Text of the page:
By Christian Manoukian
It’s the year 1914.
World War I has just begun, and as bullets and cannon shells fly across the blood-soaked fields and trenches of Europe, a quiet, unnoticed genocide is being brutally carried out across Turkey by the Ottoman Empire in an effort to exterminate the Armenian race once and for all.
It is in these uncertain times that “The Promise” takes place.
Michael Boghozian, played by Oscar Isaac, is an aspiring Armenian medical student from the small village of Siroum in southern Turkey whose ultimate dream is to attend medical school in Constantinople and become a doctor.
After receiving a generous dowry from the family of his innocent betrothed wife, Maral, Michael uses the money to travel to the capital to fulfill his dream.
Once in Constantinople, Michael meets the elegant and sophisticated Ana Khesarian (Charlotte Le Bon), a dance teacher and tutor to Michael’s cousins, and her significant other, renowned war journalist Chris Myers (Christian Bale).
This sets up the heartfelt love triangle that the three main characters are forced to confront at different times throughout the movie.
Michael’s competing desires to protect his family in Siroum and the Armenian population at large, staying faithful to his betrothed Maral and nurturing his growing love for Ana lead him to some drastic decisions that place him and those he loves in the center of Ottoman Turkey’s vicious program of genocide to exterminate its Armenian minority.
“The Promise” was funded by Armenian billionaire businessman Kirk Kerkorian for a reported budget of more than $100 million, and that extra injection of cash goes a long way in lending the film an air of true authenticity.
Viewers are treated to absolutely breathtaking scenes of Ottoman-era Constantinople, complete with the bright, energetic colors of the Mediterranean set against the backdrop of soaring mosque minarets and the azure blue glitter of the Bosphorus.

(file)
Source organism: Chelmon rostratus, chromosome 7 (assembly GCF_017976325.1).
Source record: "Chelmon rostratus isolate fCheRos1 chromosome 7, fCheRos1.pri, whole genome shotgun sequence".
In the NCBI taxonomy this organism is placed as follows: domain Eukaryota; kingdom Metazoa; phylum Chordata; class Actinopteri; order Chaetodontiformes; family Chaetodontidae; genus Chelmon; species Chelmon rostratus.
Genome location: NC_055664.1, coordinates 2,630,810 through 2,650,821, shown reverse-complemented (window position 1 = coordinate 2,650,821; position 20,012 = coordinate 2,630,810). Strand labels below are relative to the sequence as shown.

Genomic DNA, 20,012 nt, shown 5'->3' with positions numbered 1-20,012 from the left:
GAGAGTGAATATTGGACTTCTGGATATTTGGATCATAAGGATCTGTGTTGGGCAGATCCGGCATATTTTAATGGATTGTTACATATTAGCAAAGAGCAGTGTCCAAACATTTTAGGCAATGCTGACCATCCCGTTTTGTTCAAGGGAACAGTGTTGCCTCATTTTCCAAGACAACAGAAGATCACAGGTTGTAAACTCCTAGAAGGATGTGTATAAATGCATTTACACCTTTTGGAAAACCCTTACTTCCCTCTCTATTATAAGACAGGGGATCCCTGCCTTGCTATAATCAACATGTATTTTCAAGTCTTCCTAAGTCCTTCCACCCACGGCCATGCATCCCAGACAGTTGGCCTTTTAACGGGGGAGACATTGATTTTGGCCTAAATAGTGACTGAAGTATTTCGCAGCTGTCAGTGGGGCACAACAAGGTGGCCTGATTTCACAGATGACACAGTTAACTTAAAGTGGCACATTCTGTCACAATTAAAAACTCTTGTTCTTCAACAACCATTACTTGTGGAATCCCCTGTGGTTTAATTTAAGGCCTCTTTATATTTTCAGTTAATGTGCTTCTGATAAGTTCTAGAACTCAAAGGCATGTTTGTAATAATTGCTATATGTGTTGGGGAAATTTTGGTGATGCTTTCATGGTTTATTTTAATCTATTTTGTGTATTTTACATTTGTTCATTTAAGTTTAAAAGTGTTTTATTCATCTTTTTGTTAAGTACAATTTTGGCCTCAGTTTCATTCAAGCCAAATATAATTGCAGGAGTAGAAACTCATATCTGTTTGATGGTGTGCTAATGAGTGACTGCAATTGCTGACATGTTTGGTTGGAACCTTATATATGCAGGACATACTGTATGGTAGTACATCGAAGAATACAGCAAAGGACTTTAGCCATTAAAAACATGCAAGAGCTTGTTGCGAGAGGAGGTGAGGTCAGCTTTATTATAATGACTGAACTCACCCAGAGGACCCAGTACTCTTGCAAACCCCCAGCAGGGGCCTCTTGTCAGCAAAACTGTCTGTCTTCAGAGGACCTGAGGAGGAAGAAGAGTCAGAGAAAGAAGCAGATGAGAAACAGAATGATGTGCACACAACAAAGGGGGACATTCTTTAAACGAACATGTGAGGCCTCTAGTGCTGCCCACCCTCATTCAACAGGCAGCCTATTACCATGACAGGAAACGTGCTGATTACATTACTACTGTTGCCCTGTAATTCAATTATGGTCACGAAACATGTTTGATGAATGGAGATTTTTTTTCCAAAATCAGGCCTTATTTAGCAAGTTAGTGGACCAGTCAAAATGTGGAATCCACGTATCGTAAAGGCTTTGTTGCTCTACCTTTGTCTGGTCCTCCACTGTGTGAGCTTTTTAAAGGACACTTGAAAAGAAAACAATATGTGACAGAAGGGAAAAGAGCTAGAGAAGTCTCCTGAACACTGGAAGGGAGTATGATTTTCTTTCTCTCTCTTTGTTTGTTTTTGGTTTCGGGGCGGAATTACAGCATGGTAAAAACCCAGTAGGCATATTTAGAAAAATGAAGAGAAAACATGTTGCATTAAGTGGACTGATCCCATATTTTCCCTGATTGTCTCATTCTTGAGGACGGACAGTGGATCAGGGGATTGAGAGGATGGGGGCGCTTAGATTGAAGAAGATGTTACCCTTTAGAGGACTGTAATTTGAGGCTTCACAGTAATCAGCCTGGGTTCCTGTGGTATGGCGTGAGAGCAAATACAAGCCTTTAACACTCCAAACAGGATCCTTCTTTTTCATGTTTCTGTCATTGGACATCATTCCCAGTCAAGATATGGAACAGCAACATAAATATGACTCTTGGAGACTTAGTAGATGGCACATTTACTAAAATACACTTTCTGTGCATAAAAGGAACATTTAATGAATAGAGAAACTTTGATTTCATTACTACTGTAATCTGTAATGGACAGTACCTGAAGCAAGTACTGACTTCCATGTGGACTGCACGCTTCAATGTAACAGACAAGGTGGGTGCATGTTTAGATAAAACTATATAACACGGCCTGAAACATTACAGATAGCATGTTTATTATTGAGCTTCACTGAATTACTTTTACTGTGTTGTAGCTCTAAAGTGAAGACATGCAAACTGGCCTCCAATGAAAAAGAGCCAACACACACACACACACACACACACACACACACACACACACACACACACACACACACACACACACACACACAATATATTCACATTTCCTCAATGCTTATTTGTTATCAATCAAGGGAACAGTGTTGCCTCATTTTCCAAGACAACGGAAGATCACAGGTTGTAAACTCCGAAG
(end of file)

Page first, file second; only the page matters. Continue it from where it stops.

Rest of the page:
The costume design and character casting also help make the film feel far more like you’re paging through an unearthed photo album from the height of the Ottoman Empire rather than a garish and gaudy Hollywood mockup.
Director Terry George spends little time trying to explain the histories of the ethnic groups embroiled in the conflict, and this feels like a win for the audience.
I did not feel like I was given a history lesson about Armenians or Turks, which was fantastic because that time was spent fleshing out the main characters as individuals.
The film also did well not to pander too much to an Armenian audience who desperately wanted all Turks to be portrayed as heartless murderers to justify their anger.
Viewers do not at any time feel the need or have the desire to be against the Turkish people.
This is well highlighted by the warm friendship between Michael and his Turkish friend, Emre Ogan.
Even though Emre is stuck between a rock and a hard place with his dual obligations to the Ottoman government and his Armenian friends, you see him come through for his friends and stay loyal; even at the expense of his own life.
Make no mistake; “The Promise” is not a sad movie with an ultimately happy ending. It’s bittersweet, at best.
To this day (as noted at the end of the film), the Turkish government denies a campaign of genocide against Armenians ever occurred.
There has been no justice served for the estimated million and a half men, women and children who had their lives savagely and mercilessly snuffed out like a candle.
Families were torn apart.
Armenians had their land stripped from their hands.
Family heirlooms, papers, love letters and photos were burned.
Their businesses were destroyed and their history buried.
As Ana says to Michael, “Our revenge will be to survive.”
“The Promise” is throat-tightening, a heart-wrenching and deeply moving epic about what happens when a people refuses to bow to the forces of evil that threaten to wipe them off the face of the Earth.
With courage, grace and humility, “The Promise” sheds light on the tragedy of the Armenian people and beautifully celebrates their great triumph of continuing to exist and thrive, against all odds.
Courtesy of Open Road Films
‘The Promise’ poster
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